Racing Louisville

As tough a task as it must be to navigate a competitive league as an expansion team, to do so around the midseason firing (for unspecified cause) of your head coach tends to make things even more difficult. On the heels of a tumultuous inaugural season, Racing Louisville is looking to improve on a second-to-last finish.

The club enters the 2022 season with a new head coach, noted tactician Kim Björkegren, and two of the top four picks from the draft — defensive midfielder Jaelin Howell and attacking midfielder Savannah DeMelo — plus veteran forward Jessica McDonald, formerly of the Courage.

Those newcomers join attackers Ebony Salmon and CeCe Kizer, and rising star defender Emily Fox to form one of the best young cores in the league. If Björkegren, who’s won league titles in both Sweden (2017) and Cyrpus (2021), finds a game plan that harnesses the young talent at his disposal, Racing should make a run at a playoff spot.

Kansas City Current


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Returning experience and continuity from a previous season is generally a good thing. However, when you finish last, as Kansas City did in 2021, it’s usually a good indicator that it’s time to make some changes.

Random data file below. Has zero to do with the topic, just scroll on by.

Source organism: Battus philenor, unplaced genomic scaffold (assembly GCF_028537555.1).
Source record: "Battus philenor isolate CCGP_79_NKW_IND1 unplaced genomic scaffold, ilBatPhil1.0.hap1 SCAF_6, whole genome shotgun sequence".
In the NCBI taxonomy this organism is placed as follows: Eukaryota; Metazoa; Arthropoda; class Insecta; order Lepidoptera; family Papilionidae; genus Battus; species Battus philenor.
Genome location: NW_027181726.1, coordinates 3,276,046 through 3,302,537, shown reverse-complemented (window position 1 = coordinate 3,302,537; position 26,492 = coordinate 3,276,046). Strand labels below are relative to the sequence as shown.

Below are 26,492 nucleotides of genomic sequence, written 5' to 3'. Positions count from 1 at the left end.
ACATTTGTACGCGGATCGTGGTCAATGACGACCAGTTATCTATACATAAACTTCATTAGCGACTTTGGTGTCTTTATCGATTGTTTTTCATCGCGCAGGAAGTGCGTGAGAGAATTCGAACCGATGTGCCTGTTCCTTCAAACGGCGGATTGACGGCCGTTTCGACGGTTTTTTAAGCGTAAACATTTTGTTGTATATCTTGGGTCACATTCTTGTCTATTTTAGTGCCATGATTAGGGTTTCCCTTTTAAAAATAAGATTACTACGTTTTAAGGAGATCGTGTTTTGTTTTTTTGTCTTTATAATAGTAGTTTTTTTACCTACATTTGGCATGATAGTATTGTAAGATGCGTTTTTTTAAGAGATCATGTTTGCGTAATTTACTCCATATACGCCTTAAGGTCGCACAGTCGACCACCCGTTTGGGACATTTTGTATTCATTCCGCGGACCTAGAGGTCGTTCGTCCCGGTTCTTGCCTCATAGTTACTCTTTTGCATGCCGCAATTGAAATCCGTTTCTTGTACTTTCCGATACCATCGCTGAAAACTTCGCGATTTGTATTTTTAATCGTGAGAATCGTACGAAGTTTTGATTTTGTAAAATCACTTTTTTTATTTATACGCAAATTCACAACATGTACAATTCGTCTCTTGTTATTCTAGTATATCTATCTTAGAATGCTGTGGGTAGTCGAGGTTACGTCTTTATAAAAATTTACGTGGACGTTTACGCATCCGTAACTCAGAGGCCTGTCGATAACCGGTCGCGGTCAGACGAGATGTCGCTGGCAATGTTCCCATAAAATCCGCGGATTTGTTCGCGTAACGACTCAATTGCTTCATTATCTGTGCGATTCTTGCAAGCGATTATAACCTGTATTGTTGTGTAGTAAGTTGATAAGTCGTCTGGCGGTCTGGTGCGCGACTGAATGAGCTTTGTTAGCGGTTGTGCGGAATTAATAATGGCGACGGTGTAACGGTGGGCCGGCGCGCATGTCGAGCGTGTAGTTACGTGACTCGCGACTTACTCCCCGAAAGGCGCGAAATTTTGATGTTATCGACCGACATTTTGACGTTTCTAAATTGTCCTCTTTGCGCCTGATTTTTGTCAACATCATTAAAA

Kansas City didn’t just change its name in the offseason, it made some significant personnel additions — including a new head coach and general manager, and high profile veterans in Sam Mewis, Lynn Williams, and goalkeeper Adrianna Franch (a mid-season acquisition in 2021).

When a team has this much turnover, there are rightful questions both about whether the new pieces will fit together, and just how long that process will take. Over the long haul of the regular season, don’t be surprised if second-year club Kansas City is battling for a playoff berth. A quick cup competition like this, however, is probably asking too much, too soon.

Houston Dash


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Houston’s victory in the inaugural Challenge Cup in 2020 is an outlier in a near-decade-long run of mediocrity. In seven NWSL seasons since their 2014 founding (there was no regular season in 2020), the Dash have never finished above fifth, never qualified for the playoffs (that fifth-place finish came when four teams made the playoffs), and have only twice finished with a non-negative goal difference (29-29 in 2016; and 31-31 last season).

In 2021, the Dash came closer to the playoffs than ever before. With three games left, they needed a single point to secure a playoff berth. However, they were held scoreless three times, and ultimately undone in the season finale by a late Trinity Rodman winner. So, in addition to the normal questions about talent, the Dash may now be carrying a psychological millstone.